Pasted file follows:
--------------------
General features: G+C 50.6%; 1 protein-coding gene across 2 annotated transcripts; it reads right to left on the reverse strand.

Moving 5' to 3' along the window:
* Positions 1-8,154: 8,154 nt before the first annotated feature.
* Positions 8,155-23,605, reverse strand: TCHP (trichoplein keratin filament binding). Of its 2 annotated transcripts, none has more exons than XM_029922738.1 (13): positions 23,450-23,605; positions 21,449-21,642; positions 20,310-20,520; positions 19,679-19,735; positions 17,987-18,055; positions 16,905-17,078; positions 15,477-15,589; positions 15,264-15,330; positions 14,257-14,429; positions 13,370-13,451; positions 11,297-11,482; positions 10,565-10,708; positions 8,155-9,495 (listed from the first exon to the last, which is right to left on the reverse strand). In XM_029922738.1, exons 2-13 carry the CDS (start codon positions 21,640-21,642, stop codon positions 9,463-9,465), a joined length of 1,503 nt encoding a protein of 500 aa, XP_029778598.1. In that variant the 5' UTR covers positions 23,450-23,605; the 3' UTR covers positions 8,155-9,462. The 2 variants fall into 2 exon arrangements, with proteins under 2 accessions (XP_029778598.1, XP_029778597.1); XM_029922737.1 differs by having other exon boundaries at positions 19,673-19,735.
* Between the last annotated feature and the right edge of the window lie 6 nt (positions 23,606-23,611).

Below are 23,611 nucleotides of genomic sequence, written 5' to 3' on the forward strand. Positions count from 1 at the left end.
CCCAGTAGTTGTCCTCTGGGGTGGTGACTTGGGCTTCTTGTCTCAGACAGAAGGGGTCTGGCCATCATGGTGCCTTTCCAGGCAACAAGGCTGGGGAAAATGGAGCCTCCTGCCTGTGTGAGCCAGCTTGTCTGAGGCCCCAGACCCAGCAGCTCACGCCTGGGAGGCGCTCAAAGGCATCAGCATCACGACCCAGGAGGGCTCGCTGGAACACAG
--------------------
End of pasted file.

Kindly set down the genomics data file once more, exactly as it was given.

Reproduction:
General features: G+C 50.6%; 1 protein-coding gene across 2 annotated transcripts; it reads right to left on the reverse strand.

Moving 5' to 3' along the window:
* Positions 1-8,154: 8,154 nt before the first annotated feature.
* Positions 8,155-23,605, reverse strand: TCHP (trichoplein keratin filament binding). Of its 2 annotated transcripts, none has more exons than XM_029922738.1 (13): positions 23,450-23,605; positions 21,449-21,642; positions 20,310-20,520; positions 19,679-19,735; positions 17,987-18,055; positions 16,905-17,078; positions 15,477-15,589; positions 15,264-15,330; positions 14,257-14,429; positions 13,370-13,451; positions 11,297-11,482; positions 10,565-10,708; positions 8,155-9,495 (listed from the first exon to the last, which is right to left on the reverse strand). In XM_029922738.1, exons 2-13 carry the CDS (start codon positions 21,640-21,642, stop codon positions 9,463-9,465), a joined length of 1,503 nt encoding a protein of 500 aa, XP_029778598.1. In that variant the 5' UTR covers positions 23,450-23,605; the 3' UTR covers positions 8,155-9,462. The 2 variants fall into 2 exon arrangements, with proteins under 2 accessions (XP_029778598.1, XP_029778597.1); XM_029922737.1 differs by having other exon boundaries at positions 19,673-19,735.
* Between the last annotated feature and the right edge of the window lie 6 nt (positions 23,606-23,611).

Below are 23,611 nucleotides of genomic sequence, written 5' to 3' on the forward strand. Positions count from 1 at the left end.
CCCAGTAGTTGTCCTCTGGGGTGGTGACTTGGGCTTCTTGTCTCAGACAGAAGGGGTCTGGCCATCATGGTGCCTTTCCAGGCAACAAGGCTGGGGAAAATGGAGCCTCCTGCCTGTGTGAGCCAGCTTGTCTGAGGCCCCAGACCCAGCAGCTCACGCCTGGGAGGCGCTCAAAGGCATCAGCATCACGACCCAGGAGGGCTCGCTGGAACACAG